enviroment. Besides, once there are HC CMOS parts involved, it's a GIVEN, not an option. I've had MANY instyances of
intermittent faults traced back to insufficient decoupling !! And these are hard to pick somtimes, because .. " .. well it worked fine
for ages, but suddenly it's playing up ... " I often heard. It's part of best practice, and may even be an EMI issue anyway !!
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alm

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Re: What do you think of my PCB design?
« Reply #11 on: June 15, 2012, 08:49:53 am »
Quote
Note that slow in this case means up to a few GHz. I would definitely recommend against right angle bends in microwave designs
Not JUST GHz stuff. ANYTHING in the 50s+ MHz region is a WHOLE new ball game anyway, you need to pay a LOT more attention to track layouts.
GHz stuff is another voodoo entirely !! I've worked on GPS receivers ... yechh
I'm talking fast risetimes and standing waves issues. These happen at any data rate, and are more pronounced with faster chips ie HC
If you USE best practice ALL the time, irrespective whether it's necessary or not on a design, it a GOOD thing. Haven't even strated on EMI
emissions with right-angle tracks.
One (I believe) Japanese study measured the EMI effects of right angle bends and found them to be insignificant. Same for the impedance mismatch (less then the tolerance in track width using standard PCB processes I think). I don't remember what frequencies/edge rates they used, but it was much faster than 50 MHz. This is consistent with Howard Johnson's opinion on right angle bends.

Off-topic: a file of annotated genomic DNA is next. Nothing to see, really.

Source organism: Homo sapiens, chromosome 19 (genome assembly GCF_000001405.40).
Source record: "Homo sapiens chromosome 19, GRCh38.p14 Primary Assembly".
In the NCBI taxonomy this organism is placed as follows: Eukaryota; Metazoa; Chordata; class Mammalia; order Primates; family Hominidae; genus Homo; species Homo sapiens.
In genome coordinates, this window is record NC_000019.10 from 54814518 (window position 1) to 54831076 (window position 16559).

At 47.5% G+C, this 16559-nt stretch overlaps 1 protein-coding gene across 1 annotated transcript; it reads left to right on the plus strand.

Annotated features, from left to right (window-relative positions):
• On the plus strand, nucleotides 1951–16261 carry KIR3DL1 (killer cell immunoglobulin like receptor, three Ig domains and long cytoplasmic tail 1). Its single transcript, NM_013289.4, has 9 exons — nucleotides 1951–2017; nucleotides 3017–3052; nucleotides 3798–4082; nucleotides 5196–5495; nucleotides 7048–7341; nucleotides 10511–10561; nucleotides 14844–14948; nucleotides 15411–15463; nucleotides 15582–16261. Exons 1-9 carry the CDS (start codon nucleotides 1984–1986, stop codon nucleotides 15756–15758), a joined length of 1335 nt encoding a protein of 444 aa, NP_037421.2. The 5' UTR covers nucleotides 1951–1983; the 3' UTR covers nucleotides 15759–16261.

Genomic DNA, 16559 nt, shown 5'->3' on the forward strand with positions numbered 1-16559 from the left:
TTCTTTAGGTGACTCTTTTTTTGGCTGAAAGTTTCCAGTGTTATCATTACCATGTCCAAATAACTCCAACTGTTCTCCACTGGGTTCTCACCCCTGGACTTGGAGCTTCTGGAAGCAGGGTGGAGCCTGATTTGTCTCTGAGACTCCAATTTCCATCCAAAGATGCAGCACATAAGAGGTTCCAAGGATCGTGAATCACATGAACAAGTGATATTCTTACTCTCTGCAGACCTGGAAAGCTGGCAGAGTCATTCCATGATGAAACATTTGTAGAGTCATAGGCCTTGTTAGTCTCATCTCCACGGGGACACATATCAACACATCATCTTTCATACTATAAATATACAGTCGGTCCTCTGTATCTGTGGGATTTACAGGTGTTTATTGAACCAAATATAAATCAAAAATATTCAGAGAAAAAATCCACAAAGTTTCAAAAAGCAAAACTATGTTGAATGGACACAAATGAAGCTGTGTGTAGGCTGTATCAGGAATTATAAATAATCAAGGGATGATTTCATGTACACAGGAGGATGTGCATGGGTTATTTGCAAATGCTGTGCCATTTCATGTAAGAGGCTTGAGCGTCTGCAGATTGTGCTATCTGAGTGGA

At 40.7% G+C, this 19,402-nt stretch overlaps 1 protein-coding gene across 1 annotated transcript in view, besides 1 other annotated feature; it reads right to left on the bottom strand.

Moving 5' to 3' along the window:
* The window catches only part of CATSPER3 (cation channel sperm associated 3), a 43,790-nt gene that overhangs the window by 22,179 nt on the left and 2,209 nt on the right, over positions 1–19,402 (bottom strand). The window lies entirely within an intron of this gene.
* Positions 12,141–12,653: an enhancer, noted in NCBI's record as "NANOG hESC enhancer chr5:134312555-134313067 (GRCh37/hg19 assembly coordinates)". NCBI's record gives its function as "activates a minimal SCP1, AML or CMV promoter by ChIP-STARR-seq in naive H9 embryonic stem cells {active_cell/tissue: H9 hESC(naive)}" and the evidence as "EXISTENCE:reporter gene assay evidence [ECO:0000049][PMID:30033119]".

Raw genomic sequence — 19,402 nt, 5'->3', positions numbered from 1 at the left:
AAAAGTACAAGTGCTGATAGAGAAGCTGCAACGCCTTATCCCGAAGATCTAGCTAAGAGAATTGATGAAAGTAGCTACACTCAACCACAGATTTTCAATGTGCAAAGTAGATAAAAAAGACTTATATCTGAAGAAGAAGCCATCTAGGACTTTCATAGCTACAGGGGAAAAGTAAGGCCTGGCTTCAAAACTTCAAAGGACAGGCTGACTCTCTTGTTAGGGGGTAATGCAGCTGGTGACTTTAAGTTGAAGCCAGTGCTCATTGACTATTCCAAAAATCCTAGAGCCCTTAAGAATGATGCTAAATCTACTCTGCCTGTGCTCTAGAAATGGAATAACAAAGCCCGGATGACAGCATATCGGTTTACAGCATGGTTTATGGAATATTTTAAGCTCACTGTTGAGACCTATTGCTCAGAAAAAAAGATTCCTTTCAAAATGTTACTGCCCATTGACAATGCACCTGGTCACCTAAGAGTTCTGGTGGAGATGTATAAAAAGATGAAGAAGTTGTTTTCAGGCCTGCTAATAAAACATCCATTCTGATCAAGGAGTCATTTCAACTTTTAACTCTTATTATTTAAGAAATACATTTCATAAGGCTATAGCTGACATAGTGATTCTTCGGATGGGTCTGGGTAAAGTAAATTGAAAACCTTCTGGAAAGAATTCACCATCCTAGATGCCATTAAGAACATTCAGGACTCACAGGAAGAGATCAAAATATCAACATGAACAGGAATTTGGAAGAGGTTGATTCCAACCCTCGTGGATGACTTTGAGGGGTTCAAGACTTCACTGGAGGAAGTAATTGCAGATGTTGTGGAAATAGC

Offline codeboy2k

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Re: What do you think of my PCB design?
« Reply #12 on: June 15, 2012, 10:10:16 am »
missing out bypass caps! Teacher says not to bother adding them
Does anyone else have an issue with this.
Yes. I do.

Quote
missing out bypass caps! Teacher says not to bother adding them ... Does anyone else have an issue with this
The teacher is full of KAKA. ...
The teacher is definitely giving you bad advice. Ask your teacher about SSO (simultaneously switching outputs) . 

Let's analyze. Assume one shift register is displaying a digit 8. (with the DP) ..  all the LED's are turned on, the device output ports are 11111111.

now, remember, all LED's will have a small capacitance, about 20pF maybe.

So you have a logic 1 out of the device, on each QA-QH, through a resister, charging a capacitor that is grounded through the common cathode. It won't take very long to fully charge the LED capacitance.

Now, at this point in time, assume you shift in all 00000000 to this device.  Now you have 8 bits that used to be logic 1, all switching to logic 0 at the same time. This is called a Simultaneously Switching Output (SSO), and is evil for EMI and ground bounce.. here's why.. When all 8 I/O pins switch from logic 1 to logic 0, this will quickly discharge all the LED capacitance through the device I/O pins, into the device, and out to ground via the device ground pin. Every single PCB trace, external device, bond wire, metalization, I/O pin, ground pin, solder pad, etc. from the LED capacitance to the ground (going through the device) will add a small inductance, and that inductance will cause the ground (as seen by the device!) to bounce quickly and return to zero at each switching of the outputs. And you don't need to be switching all 8 I/O's at once, even half as many, or even one, but the point is the LED display will be updating fast and switching shift register outputs fast and simultaneously.